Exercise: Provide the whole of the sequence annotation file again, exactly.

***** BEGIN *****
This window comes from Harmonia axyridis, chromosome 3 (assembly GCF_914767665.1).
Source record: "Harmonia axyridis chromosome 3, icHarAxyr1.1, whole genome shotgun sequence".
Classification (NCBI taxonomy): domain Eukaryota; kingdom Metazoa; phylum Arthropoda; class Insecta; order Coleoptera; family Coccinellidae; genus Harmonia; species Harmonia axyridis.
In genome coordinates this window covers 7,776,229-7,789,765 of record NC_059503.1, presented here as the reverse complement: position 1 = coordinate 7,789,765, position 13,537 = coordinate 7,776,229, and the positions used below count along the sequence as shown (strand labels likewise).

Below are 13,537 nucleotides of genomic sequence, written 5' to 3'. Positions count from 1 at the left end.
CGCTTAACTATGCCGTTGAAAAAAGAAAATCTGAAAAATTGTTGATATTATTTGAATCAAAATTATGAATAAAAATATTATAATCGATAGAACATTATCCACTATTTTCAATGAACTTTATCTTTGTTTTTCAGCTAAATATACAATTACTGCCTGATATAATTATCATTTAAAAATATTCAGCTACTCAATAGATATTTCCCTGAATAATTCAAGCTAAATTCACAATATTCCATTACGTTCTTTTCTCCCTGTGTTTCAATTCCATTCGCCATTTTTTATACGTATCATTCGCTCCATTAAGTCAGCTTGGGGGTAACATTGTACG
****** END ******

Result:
This window comes from Harmonia axyridis, chromosome 3 (assembly GCF_914767665.1).
Source record: "Harmonia axyridis chromosome 3, icHarAxyr1.1, whole genome shotgun sequence".
Classification (NCBI taxonomy): domain Eukaryota; kingdom Metazoa; phylum Arthropoda; class Insecta; order Coleoptera; family Coccinellidae; genus Harmonia; species Harmonia axyridis.
In genome coordinates this window covers 7,776,229-7,789,765 of record NC_059503.1, presented here as the reverse complement: position 1 = coordinate 7,789,765, position 13,537 = coordinate 7,776,229, and the positions used below count along the sequence as shown (strand labels likewise).

Below are 13,537 nucleotides of genomic sequence, written 5' to 3'. Positions count from 1 at the left end.
CGCTTAACTATGCCGTTGAAAAAAGAAAATCTGAAAAATTGTTGATATTATTTGAATCAAAATTATGAATAAAAATATTATAATCGATAGAACATTATCCACTATTTTCAATGAACTTTATCTTTGTTTTTCAGCTAAATATACAATTACTGCCTGATATAATTATCATTTAAAAATATTCAGCTACTCAATAGATATTTCCCTGAATAATTCAAGCTAAATTCACAATATTCCATTACGTTCTTTTCTCCCTGTGTTTCAATTCCATTCGCCATTTTTTATACGTATCATTCGCTCCATTAAGTCAGCTTGGGGGTAACATTGTACG